Canada: Changing The Trade Mark Law Landscape, One Geographical Indication At A Time: The Canadian-European Union Comprehensive And Economic Trade Agreement

Last Updated: March 24 2014
Article by Amrita V. Singh

The Canadian-European Union Comprehensive and Economic Trade Agreement

On October 18, 2013, Prime Minister Stephen Harper and European Commission President José Manuel Barroso signed the Comprehensive and Economic Trade Agreement ("CETA"), a reciprocal trade agreement intended to allow Canada and the European Union (EU) special entrance into the other's markets. This is of particular importance for Canada; 9.5% of our total external trade went to the EU in 2012, making it an important trading partner, second only to the U.S.

According to the European Trade Commission, the CETA will remove more than 99% of the existing tariffs between the economies, and is expected to increase trade by 23% (approximately $37.5 billion). While the CETA remains to be ratified, the Trade Commission expects that exports from the EU to Canada will increase by 24.3% (approximately $24.5 billion), and that Canada's exports will increase by 20.6% (approximately $12.4 billion).

Interestingly, the Trade Commission notes on its website that "[a]mongst the many benefits, the agreement will also improve the protection of intellectual property rights in Canada as well as the protection of the names of our flagship agricultural products." So how exactly will the CETA address intellectual property rights?

The Technical Summary of Final Negotiated Outcomes released by the Government of Canada provides the Coles Notes of the agreement-in-principle. Amongst other areas, it outlines the results of negotiations regarding intellectual property rights, specifically pharmaceutical protection, copyright, trade-marks and designs, geographical indications, plant and plant protection products, and enforcement of these rights.

Geographical Indications

Of particular interest are the ways in which geographical indications will be modified. Canada currently recognizes many geographical indications for EU wines (i.e. Champagne) and spirits (i.e. Cognac), but has now agreed to include 179 terms covering foods and beer. Although there will be "preserved space" for Canadian trade-mark holders and commonly used English and French names for food products, the agreement does mean that certain phrases will no longer be available to Canadian producers. For example, "Parmesan" would be available in English and French, but not in Italian ("Parmigiano-Reggiano").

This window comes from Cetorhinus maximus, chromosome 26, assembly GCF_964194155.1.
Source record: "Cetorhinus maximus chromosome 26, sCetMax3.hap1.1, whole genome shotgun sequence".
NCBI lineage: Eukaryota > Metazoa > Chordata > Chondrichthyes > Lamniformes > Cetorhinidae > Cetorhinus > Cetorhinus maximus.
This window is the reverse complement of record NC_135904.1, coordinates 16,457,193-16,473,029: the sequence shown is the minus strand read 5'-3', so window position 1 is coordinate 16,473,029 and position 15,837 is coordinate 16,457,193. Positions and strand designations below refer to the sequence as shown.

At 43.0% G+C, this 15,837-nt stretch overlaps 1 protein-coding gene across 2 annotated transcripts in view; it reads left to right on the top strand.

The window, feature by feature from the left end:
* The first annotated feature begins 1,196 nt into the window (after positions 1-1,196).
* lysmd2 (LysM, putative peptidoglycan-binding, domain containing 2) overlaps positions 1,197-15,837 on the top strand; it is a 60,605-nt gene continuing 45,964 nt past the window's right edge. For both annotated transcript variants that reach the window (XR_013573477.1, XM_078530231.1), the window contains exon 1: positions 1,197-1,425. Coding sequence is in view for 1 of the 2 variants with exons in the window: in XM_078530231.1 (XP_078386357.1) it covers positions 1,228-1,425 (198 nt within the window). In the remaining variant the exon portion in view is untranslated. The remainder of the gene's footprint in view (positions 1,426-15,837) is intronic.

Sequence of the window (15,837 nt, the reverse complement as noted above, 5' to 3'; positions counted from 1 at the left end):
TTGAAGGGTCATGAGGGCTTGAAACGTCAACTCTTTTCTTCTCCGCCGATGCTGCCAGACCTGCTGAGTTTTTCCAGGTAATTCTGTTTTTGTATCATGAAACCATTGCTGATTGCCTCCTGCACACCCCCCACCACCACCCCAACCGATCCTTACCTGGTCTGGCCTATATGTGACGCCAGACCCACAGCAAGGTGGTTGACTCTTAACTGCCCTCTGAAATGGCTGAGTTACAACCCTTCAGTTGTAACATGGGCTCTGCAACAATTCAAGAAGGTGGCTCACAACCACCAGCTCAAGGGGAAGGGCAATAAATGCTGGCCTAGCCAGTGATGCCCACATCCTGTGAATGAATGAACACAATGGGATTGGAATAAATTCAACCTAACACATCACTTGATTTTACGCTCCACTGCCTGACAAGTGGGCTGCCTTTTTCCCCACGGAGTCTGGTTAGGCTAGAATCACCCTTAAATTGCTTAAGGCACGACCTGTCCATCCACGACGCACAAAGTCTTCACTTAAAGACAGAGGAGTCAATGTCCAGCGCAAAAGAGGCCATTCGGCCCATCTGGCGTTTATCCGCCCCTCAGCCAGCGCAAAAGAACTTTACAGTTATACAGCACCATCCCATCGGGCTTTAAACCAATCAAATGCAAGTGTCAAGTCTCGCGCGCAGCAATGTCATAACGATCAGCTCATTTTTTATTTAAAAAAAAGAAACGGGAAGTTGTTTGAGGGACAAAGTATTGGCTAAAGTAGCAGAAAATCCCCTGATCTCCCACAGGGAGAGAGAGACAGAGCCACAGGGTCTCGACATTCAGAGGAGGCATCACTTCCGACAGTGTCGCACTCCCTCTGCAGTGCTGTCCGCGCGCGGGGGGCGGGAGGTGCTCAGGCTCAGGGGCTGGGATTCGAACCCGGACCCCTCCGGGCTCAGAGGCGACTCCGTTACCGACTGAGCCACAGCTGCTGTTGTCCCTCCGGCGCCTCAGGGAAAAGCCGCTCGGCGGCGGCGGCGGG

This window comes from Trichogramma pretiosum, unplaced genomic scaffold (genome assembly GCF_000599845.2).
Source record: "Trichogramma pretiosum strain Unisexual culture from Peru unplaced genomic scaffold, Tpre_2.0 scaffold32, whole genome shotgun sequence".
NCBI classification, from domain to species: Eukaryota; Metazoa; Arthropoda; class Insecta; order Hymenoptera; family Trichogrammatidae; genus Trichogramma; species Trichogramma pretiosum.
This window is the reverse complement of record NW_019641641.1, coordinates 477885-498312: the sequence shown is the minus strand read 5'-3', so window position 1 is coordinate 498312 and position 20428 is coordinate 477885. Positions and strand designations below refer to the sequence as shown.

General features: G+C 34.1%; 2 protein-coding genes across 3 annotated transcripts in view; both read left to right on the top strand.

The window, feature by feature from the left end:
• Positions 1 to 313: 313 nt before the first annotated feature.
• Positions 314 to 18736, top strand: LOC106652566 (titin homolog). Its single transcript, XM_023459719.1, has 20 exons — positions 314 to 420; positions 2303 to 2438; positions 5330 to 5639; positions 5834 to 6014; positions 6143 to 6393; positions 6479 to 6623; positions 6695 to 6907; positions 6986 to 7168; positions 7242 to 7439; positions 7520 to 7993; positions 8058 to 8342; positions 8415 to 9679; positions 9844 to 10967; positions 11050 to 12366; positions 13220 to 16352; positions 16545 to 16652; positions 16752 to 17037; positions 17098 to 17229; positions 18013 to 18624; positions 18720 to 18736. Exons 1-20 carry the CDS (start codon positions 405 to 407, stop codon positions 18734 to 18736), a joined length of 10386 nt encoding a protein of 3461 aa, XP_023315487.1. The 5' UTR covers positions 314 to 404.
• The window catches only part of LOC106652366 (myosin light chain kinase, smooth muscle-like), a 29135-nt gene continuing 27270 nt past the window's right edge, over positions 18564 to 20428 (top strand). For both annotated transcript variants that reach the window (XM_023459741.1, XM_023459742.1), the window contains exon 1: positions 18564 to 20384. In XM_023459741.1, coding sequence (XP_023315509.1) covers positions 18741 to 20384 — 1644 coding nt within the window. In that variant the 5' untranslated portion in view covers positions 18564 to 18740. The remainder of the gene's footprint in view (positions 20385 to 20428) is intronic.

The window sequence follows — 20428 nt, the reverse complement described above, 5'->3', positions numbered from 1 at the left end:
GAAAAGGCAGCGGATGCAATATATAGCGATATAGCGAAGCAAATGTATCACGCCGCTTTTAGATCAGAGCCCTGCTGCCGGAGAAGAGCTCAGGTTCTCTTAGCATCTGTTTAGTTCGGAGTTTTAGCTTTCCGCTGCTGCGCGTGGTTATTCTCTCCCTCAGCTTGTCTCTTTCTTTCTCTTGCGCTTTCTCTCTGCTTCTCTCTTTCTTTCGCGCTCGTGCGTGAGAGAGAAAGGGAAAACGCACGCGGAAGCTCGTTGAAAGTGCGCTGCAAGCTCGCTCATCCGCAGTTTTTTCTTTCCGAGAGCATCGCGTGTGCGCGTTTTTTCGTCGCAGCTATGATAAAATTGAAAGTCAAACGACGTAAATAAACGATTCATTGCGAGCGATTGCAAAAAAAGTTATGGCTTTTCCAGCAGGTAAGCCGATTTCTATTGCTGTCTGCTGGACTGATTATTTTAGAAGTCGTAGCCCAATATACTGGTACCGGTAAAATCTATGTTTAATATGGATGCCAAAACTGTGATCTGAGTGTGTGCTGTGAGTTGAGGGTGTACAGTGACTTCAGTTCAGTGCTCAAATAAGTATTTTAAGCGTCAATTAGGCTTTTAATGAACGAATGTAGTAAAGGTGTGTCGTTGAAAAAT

Certain famous cheese names would also be unavailable. Already unhappy Canadian cheese makers, who fear the impact of the CETA on the domestic market (the EU will be able to sell an additional 16,000 tonnes of cheese to the Canadian public), will no longer be able to use "Mortadella Bologna" or "Brie de Meaux" – instead, they will have to use a component of a multi-part term ("brie" or "mortadella"). New cheese makers will not be permitted to use feta, Asiago, Gorgonzola, fontina, or Munster, without adding expressions such as "type", "imitation" or "kind".

Canadian producers will retain the right to use the customary name of an animal breed or plant variety on packaging (i.e. kalamata olives), and the government did create carve-outs: for instance, Canada will not protect GI "Budejovicke", ensuring there will be no conflict with the Budweiser trade-mark.

The economic impact of these changes to geographical indications remains to be seen, and although existing trade-mark holders and stakeholders were consulted, the far-reaching implications of the CETA on Canadian trade-mark rights will likely have unanticipated consequences.

Other Intellectual Property Impacts

In addition to the above-noted changes to geographical indications, the CETA addresses the following areas of intellectual property in the manner outlined below:

Counterfeit Goods – provisions for civil remedies and border enforcement in accordance with Canada's existing laws and proposed Combating Counterfeit Products Act.

Copyright – reflection of the Canadian system after implementation of the Copyright Modernization Act, which adopted the Copyright and Performances and Phonograms World Intellectual Property Organization treaties.

Trade-marks & Designs – reflects attempts to comply with international agreements and standards, particularly the Singapore Treaty on the Law of Trademarks, the Madrid protocol, and the Geneva Act of the Hague Agreement regarding international registration of industrial designs.

Patents – Canada to continue its current practice of providing eight years of market exclusivity for pharmaceutical data protection. It will also ensure pharmaceutical innovators have rights of appeal in PM(NOC) proceedings. Additionally, Canada is to extend protection for patented pharmaceuticals by two years, but Canadian-made generics may be exported during that time. There is no retroactive effect for this provision, and cost impacts will likely not be felt until 2023.

The content of this article is intended to provide a general guide to the subject matter. Specialist advice should be sought about your specific circumstances.

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Amrita V. Singh
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